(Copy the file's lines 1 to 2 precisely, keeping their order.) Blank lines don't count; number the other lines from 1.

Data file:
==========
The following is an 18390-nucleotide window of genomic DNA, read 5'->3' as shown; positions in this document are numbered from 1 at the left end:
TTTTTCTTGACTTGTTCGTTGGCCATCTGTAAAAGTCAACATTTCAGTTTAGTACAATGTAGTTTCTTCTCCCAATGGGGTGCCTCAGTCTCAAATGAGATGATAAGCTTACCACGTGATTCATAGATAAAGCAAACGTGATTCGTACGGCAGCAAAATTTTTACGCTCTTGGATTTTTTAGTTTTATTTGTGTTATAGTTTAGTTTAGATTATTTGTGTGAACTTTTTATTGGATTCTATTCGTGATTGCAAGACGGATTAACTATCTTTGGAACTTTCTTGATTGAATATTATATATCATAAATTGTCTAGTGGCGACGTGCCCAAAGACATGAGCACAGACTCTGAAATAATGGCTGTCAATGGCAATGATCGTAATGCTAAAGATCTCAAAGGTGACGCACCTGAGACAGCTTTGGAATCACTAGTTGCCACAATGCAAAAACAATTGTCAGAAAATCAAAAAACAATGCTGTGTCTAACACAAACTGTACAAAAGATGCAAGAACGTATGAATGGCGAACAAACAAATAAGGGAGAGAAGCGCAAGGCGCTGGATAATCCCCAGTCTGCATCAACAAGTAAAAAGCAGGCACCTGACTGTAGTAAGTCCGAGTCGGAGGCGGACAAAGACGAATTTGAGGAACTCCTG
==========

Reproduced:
The following is an 18390-nucleotide window of genomic DNA, read 5'->3' as shown; positions in this document are numbered from 1 at the left end:
TTTTTCTTGACTTGTTCGTTGGCCATCTGTAAAAGTCAACATTTCAGTTTAGTACAATGTAGTTTCTTCTCCCAATGGGGTGCCTCAGTCTCAAATGAGATGATAAGCTTACCACGTGATTCATAGATAAAGCAAACGTGATTCGTACGGCAGCAAAATTTTTACGCTCTTGGATTTTTTAGTTTTATTTGTGTTATAGTTTAGTTTAGATTATTTGTGTGAACTTTTTATTGGATTCTATTCGTGATTGCAAGACGGATTAACTATCTTTGGAACTTTCTTGATTGAATATTATATATCATAAATTGTCTAGTGGCGACGTGCCCAAAGACATGAGCACAGACTCTGAAATAATGGCTGTCAATGGCAATGATCGTAATGCTAAAGATCTCAAAGGTGACGCACCTGAGACAGCTTTGGAATCACTAGTTGCCACAATGCAAAAACAATTGTCAGAAAATCAAAAAACAATGCTGTGTCTAACACAAACTGTACAAAAGATGCAAGAACGTATGAATGGCGAACAAACAAATAAGGGAGAGAAGCGCAAGGCGCTGGATAATCCCCAGTCTGCATCAACAAGTAAAAAGCAGGCACCTGACTGTAGTAAGTCCGAGTCGGAGGCGGACAAAGACGAATTTGAGGAACTCCTG